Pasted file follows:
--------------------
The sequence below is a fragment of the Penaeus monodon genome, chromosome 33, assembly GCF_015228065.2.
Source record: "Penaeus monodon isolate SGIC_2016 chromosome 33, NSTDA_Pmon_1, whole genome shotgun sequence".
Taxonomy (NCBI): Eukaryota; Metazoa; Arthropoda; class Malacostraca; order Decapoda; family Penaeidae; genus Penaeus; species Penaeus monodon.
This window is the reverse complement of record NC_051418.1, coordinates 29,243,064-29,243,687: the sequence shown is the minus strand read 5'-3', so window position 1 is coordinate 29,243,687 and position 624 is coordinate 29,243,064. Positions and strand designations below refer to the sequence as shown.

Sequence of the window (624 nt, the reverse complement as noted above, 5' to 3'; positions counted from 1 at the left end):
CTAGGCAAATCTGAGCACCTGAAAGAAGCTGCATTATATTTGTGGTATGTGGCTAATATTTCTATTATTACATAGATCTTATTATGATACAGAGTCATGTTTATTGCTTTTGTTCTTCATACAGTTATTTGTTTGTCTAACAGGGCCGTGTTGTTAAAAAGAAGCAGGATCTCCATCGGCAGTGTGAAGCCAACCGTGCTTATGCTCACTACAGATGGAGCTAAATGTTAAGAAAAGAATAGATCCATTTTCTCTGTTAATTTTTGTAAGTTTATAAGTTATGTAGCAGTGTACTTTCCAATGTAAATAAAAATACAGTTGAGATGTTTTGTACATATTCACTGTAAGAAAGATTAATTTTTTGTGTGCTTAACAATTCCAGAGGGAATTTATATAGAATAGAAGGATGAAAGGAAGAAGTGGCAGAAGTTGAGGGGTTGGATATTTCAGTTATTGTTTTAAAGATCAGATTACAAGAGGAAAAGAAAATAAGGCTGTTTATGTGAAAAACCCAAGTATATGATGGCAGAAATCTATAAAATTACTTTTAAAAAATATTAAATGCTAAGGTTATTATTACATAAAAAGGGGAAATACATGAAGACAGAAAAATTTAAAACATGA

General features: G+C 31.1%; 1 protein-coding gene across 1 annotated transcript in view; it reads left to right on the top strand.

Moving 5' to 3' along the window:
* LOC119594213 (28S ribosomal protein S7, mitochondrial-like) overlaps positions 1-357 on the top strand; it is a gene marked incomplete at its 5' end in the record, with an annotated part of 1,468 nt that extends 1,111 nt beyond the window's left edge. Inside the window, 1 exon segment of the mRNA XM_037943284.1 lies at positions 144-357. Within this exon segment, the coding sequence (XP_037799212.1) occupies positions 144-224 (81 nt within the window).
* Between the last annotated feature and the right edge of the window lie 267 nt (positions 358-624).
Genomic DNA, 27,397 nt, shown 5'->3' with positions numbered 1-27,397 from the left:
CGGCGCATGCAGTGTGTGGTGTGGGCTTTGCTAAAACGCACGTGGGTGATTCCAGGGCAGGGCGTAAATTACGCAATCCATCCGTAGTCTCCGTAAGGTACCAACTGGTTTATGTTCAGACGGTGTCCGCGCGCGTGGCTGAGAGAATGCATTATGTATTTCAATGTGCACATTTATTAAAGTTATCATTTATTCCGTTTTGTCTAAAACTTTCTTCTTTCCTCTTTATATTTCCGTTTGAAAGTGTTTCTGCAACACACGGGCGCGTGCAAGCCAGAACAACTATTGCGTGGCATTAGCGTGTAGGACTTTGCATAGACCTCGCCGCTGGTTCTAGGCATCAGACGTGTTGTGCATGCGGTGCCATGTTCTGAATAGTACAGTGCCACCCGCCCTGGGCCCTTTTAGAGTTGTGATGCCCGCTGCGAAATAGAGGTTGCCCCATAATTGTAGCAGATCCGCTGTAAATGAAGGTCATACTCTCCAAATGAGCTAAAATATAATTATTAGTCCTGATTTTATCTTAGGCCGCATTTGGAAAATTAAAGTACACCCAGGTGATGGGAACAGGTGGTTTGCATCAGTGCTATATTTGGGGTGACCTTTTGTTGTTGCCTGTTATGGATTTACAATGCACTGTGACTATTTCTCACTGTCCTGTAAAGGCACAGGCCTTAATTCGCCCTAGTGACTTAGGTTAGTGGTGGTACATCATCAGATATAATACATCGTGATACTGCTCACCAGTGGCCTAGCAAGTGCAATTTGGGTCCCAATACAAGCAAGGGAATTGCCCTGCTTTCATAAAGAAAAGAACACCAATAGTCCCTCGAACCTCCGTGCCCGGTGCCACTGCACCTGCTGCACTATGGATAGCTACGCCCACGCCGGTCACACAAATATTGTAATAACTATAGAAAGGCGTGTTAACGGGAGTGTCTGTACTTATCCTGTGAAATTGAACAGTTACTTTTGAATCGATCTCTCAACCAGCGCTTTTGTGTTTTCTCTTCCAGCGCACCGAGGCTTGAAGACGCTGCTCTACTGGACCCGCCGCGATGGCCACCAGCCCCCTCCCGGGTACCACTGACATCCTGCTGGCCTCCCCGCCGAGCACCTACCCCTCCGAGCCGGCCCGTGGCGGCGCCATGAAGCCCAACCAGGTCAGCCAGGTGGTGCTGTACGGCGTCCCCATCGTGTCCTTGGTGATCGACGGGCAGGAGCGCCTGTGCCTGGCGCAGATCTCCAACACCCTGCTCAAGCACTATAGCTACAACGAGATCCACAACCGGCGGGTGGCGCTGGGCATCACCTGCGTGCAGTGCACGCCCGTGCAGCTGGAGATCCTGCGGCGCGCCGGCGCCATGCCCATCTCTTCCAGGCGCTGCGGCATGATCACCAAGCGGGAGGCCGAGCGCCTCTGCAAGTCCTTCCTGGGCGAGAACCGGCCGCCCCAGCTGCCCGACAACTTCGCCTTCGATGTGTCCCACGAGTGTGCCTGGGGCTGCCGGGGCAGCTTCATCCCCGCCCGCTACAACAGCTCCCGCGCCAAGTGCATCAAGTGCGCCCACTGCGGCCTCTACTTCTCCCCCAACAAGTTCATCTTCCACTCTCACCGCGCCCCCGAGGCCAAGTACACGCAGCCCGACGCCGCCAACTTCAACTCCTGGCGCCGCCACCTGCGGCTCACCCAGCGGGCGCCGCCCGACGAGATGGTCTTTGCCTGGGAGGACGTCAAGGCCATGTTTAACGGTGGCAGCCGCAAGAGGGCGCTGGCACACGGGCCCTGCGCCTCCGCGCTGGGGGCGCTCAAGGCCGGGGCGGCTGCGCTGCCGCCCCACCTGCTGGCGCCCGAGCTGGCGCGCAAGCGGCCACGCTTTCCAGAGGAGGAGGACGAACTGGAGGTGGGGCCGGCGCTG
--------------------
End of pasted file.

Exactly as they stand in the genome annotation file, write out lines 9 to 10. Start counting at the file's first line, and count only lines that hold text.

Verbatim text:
* LOC119594213 (28S ribosomal protein S7, mitochondrial-like) overlaps positions 1-357 on the top strand; it is a gene marked incomplete at its 5' end in the record, with an annotated part of 1,468 nt that extends 1,111 nt beyond the window's left edge. Inside the window, 1 exon segment of the mRNA XM_037943284.1 lies at positions 144-357. Within this exon segment, the coding sequence (XP_037799212.1) occupies positions 144-224 (81 nt within the window).
* Between the last annotated feature and the right edge of the window lie 267 nt (positions 358-624).